Music

How hiking across America shaped this N.J. singer’s ‘vagabond’ folk

For years, Joseph Alton Miller has embraced the life of a wayfarer.

Whether it was hiking up Mount Katahdin in Maine or backpacking through Yosemite National Park in California, his “abandonment from society,” as he calls it, has always allowed him time to reflect and pen his folk tunes.

Such an untethered lifestyle was the primary muse for his latest work, “Songs of Travel for the Vagabond,” a striking new EP released in May. It’s a work that deserves to introduce him to a much wider audience.

His sound is reminiscent of a modern-day Woody Guthrie — perhaps unsurprisingly, Miller names the genre luminary as one of his influences, and he included a cover of Guthrie’s “Do Re Mi” on his new record.

But there’s an extra layer to the 30-year-old songwriter. While the word “folk” is tattooed onto his left forearm, his right arm reads “hip hop.”

The mix of influences is most apparent when listening to Philly blues artist Kuf Knotz rap over Miller’s twangy guitar riff in “Dude, Where’s My Whiskey?”

In the autobiographical tune, he sings about New Jersey — his newly found home state, after growing up in the Finger Lakes region of New York.

“When I first moved to Jersey, I was very alone and acting like a bit of a recluse — drinking often, sleeping with way too many women and just not being the best me that I knew I could be,” the Hazlet resident said, in a recent interview. “I was … thinking about my life, knowing it might be finally time to grow up. I wrote the song a couple of years after that trip.”

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Miller’s songs are influenced by the many states he has visited across the U.S. (Photo courtesy of Joseph Alton Miller)

“Songs of Travel for the Vagabond” is Miller’s first release under under his full name. While Miller built a fan base of a few thousand through playing local shows over the years as “Joe Miller,” he said it was difficult to market himself with such a common name. He’s wiped the Internet clean of his four previous records and aimed for a fresh start.

Part of that fresh start is his lovely evocation of his “vagabond” existence, which you hear throughout the new EP.

In “American Crow,” he serenades in his smooth low-tone voice, “I’m making a friend with an American crow… Let me fly to another destination.” Miller plucks away a groovy guitar riff while New Jersey blues musician Sandy Mack’s old-timey harmonica quivers in the background.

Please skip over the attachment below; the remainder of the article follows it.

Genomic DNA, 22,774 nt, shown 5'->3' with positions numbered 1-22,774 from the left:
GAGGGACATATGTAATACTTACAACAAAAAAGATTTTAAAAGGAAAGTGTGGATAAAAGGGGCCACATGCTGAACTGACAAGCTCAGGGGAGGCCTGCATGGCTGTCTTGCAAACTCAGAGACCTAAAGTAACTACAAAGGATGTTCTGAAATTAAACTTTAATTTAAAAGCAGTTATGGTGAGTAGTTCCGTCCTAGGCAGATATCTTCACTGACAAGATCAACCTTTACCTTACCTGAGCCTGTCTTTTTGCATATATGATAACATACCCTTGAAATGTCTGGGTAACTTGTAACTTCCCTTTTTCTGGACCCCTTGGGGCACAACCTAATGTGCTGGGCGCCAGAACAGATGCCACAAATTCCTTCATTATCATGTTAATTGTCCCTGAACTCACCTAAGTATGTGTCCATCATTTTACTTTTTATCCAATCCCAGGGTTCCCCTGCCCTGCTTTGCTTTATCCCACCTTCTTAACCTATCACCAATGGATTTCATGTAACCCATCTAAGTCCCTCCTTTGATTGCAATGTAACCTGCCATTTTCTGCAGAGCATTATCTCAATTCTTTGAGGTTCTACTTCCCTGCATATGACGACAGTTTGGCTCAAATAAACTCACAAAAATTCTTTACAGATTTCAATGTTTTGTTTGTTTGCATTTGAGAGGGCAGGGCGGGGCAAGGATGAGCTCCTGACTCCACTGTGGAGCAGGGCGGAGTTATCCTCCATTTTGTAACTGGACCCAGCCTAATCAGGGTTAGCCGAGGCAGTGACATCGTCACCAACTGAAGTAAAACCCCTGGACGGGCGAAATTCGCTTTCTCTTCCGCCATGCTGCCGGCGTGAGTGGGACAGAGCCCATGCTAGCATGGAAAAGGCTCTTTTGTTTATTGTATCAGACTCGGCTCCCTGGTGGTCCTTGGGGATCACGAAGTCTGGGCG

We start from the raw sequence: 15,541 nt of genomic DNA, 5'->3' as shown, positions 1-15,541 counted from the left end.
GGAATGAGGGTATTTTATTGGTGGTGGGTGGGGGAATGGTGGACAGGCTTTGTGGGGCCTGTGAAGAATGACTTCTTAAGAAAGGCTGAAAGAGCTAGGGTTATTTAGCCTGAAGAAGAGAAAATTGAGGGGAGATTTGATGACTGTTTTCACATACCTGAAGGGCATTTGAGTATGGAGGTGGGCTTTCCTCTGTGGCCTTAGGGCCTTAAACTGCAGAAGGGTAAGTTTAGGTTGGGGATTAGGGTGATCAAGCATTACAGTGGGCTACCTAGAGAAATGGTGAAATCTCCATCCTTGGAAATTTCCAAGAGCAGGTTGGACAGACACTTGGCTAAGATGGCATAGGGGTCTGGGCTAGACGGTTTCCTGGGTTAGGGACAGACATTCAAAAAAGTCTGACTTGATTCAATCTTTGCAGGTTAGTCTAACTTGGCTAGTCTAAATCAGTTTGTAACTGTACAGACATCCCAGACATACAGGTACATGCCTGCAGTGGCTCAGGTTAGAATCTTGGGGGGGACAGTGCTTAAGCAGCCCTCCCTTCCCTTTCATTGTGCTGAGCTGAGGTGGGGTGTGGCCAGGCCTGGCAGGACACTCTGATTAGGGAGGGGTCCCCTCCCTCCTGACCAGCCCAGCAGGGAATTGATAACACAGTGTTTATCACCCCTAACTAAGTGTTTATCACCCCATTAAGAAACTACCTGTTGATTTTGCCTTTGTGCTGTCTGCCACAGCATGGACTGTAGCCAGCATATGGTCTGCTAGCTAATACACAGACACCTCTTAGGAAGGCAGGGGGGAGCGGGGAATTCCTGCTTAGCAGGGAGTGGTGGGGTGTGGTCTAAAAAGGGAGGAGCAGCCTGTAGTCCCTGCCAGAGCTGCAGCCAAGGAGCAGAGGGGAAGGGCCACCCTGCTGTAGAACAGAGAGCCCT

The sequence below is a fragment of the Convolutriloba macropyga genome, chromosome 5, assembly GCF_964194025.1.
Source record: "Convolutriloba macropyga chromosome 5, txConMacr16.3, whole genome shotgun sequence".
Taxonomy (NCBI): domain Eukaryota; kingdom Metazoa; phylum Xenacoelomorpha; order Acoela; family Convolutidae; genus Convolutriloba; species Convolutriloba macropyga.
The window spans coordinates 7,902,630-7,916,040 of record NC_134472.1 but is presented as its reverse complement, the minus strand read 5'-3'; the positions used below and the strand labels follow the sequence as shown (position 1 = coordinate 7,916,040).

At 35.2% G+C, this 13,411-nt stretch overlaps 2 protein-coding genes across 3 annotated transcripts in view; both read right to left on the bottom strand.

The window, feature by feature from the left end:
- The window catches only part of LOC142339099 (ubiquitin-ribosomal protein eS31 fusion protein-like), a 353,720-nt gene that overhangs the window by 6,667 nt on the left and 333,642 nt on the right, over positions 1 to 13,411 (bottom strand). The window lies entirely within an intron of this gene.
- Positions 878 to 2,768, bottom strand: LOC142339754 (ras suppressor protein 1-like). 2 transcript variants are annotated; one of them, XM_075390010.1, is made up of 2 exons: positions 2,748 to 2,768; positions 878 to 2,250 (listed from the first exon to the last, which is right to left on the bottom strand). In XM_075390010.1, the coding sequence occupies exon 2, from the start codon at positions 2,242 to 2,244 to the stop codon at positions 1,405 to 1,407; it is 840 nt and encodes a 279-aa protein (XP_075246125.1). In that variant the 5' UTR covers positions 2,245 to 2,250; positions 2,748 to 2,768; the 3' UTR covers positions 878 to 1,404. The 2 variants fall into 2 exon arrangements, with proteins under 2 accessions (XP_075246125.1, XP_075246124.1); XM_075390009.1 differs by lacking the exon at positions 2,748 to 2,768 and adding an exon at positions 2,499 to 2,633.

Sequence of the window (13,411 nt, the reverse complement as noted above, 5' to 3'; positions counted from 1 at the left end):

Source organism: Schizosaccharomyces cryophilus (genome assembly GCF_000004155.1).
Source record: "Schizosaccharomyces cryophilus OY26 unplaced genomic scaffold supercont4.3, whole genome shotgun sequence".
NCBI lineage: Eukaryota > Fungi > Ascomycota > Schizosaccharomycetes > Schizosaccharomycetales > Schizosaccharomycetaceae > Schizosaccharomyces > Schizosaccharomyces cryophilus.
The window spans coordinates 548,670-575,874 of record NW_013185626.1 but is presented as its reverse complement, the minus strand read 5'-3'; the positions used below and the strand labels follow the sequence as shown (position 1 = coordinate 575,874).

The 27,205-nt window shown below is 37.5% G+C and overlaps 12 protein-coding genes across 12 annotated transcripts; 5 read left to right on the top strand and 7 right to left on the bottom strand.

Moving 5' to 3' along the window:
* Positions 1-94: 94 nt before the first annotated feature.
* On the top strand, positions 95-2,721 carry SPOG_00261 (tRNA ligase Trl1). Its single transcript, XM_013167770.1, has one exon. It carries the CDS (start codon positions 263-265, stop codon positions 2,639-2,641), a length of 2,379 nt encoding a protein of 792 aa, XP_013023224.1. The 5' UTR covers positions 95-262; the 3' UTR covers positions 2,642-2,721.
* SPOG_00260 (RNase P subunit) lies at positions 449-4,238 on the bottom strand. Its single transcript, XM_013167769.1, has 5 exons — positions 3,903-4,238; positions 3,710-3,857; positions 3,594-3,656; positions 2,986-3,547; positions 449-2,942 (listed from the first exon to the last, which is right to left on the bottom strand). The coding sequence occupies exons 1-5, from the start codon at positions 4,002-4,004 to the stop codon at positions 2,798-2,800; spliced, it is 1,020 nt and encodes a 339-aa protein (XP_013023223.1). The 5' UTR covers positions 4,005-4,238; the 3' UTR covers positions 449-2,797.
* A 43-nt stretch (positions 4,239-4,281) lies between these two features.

“The American crow is a species that can be found in every area of North America — adapting to all types of places and climates,” Miller said. “I think we humans should be able to do the same thing — leaving home every once in a while to experience what our planet has to offer.”

Though more sedentary days seem to be on the horizon as Miller settles into the role of a new father. He and his wife Jarysel welcomed daughter Gabriela into the world June 11, just a week or so after the release of his new record.

Miller wrote in an Instagram post announcing Gabriela’s birth that his daughter is “the reason I was ever put on Earth.” Still, he admits it’s difficult to promote a new album with a newborn baby in the house.

“Normally, I’d like to head out on the road and tour around to try to promote an album,” he said, noting he wouldn’t have even been able to finish the project with an infant to command most of his time. But he was able to release the EP via his own label, Worn Out Joke Records.

“I wanted my daughter to see what her papa could do under pressure. I want to bring her up knowing that hard work pays off.”

Miller will promote his new record with a July 16 show at the Asbury Hotel in Asbury Park. He plans to embark on mini tours throughout the Northeast later in the year, to share the stories he has eloquently woven into songs and tromp along more trails in pursuit of musical inspiration.

And he always remembers a bit of advice a professor and mentor once gave him.

“(He) told me to get out and see what I can before I die,” he said, “and I plan to summit many more mountains before that day comes.”

*This story was originally published on NJ.com.

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